Just because you know the ins and outs of your homeowners insurance policy doesn’t mean you’re ready to become a landlord. That’s because renting out a home comes with its own set of insurance nuances. And if you don’t know the difference between insuring your actual home and one that you’re renting out, you can wind up with BIG problems!
When this subject comes up, those of us in the insurance industry talk about two different types of insurance — HO3 and DP3.
HO3 is what you picture when you think of “regular” homeowners insurance. It’s the coverage you get when you own a home that you also live in.
A standard HO3 homeowners insurance policy covers:
- The structure of the home itself, in case it’s ever damaged or destroyed. (Each HO3 policy will list certain “perils” that are excluded, so be sure to check that list before you sign on the dotted line.)
- The personal property you have in your home
- Other structures you may have on your property, like a separate garage or a shed.
- Living expenses if you have to stay somewhere else while your home is repaired or rebuilt.
- Personal liability coverage that will kick in if someone is ever injured in your home or files a lawsuit against you.
DP3 insurance, on the other hand, is designed specifically for landlords. If you’re renting out a home instead of living in it, you don’t need all of the coverage that HO3 insurance provides. Instead, you need a few other types of coverage.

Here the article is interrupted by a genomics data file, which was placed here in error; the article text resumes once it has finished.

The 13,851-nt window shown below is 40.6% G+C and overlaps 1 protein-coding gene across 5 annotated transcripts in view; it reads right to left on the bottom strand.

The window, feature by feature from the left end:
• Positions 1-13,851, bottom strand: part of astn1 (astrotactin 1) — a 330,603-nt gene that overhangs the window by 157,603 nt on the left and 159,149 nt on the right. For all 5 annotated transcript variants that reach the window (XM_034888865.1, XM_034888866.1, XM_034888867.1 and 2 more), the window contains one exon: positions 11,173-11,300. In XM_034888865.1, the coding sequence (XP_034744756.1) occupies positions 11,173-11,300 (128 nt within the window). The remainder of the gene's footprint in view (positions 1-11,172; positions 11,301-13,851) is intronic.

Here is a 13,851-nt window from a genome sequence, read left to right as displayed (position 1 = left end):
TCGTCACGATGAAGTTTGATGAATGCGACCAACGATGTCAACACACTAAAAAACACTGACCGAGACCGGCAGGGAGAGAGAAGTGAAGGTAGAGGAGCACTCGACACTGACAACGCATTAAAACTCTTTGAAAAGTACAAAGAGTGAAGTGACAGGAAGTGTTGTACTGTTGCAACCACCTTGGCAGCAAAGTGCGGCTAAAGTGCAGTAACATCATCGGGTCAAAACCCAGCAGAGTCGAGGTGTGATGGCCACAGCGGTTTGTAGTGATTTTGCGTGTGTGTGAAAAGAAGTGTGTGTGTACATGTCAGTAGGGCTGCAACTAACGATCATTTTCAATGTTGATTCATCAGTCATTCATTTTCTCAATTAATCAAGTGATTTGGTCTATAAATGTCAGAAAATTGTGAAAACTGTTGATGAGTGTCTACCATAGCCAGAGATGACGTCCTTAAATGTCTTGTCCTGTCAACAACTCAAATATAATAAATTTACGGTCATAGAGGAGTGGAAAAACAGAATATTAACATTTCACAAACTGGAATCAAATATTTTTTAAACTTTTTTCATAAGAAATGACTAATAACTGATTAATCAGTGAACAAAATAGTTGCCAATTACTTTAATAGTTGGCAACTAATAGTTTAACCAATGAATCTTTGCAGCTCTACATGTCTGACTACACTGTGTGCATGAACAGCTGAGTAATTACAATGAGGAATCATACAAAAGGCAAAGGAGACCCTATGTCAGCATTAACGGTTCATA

Luckily, DP3 insurance is very flexible. All of the features we talked about with HO3 insurance are automatically included on a standard policy, but that’s not the case with DP3 insurance. There’s really no “standard” policy here. Like HO3 insurance, your DP3 insurance will cover the structure itself.
After that, you’ll have to build your own unique DP3 insurance policy.
For example, instead of giving you money for living expenses if you have to move out because of severe damage, your DP3 policy can pay you money if your tenants are forced to move out. You’ll hear this coverage referred to as “Loss of Use” or “Fair Rental Value“. Just remember — you’ll choose the limits of this coverage. It won’t automatically pay you what your tenants would have!
Most DP3 policies will not automatically come with coverage for your personal property. After all, your tenant’s stuff is inside, which means that he’s responsible for insuring it, not you. However, if you want your insurance to cover the few pieces of personal property you do have inside — like the kitchen appliances, for example — you can add personal property coverage to your DP3 policy.
Another option is to add coverage for the other structures on your property. Unlike HO3 insurance, DP3 insurance won’t automatically cover that separate garage or backyard shed, so you’ll have to specifically tell your insurance company that you want it covered.
Something else you need to consider adding to your DP3 policy? Personal liability coverage. Even though you won’t actually be living in the home, as the owner, you can still be on the hook legally if something goes wrong. Unfortunately, most DP3 policies don’t come with this coverage, so if you want it, you’ll have to ask for it.
While you’re customizing your DP3 policy, carefully consider anything else you may want to add to it. We’ve talked about the most common add-ons, but there are a variety of other coverage that can be added onto these policies. Your best bet is to talk to an agent about your specific needs and wants. Then, together, you can build an insurance policy that’s perfect!
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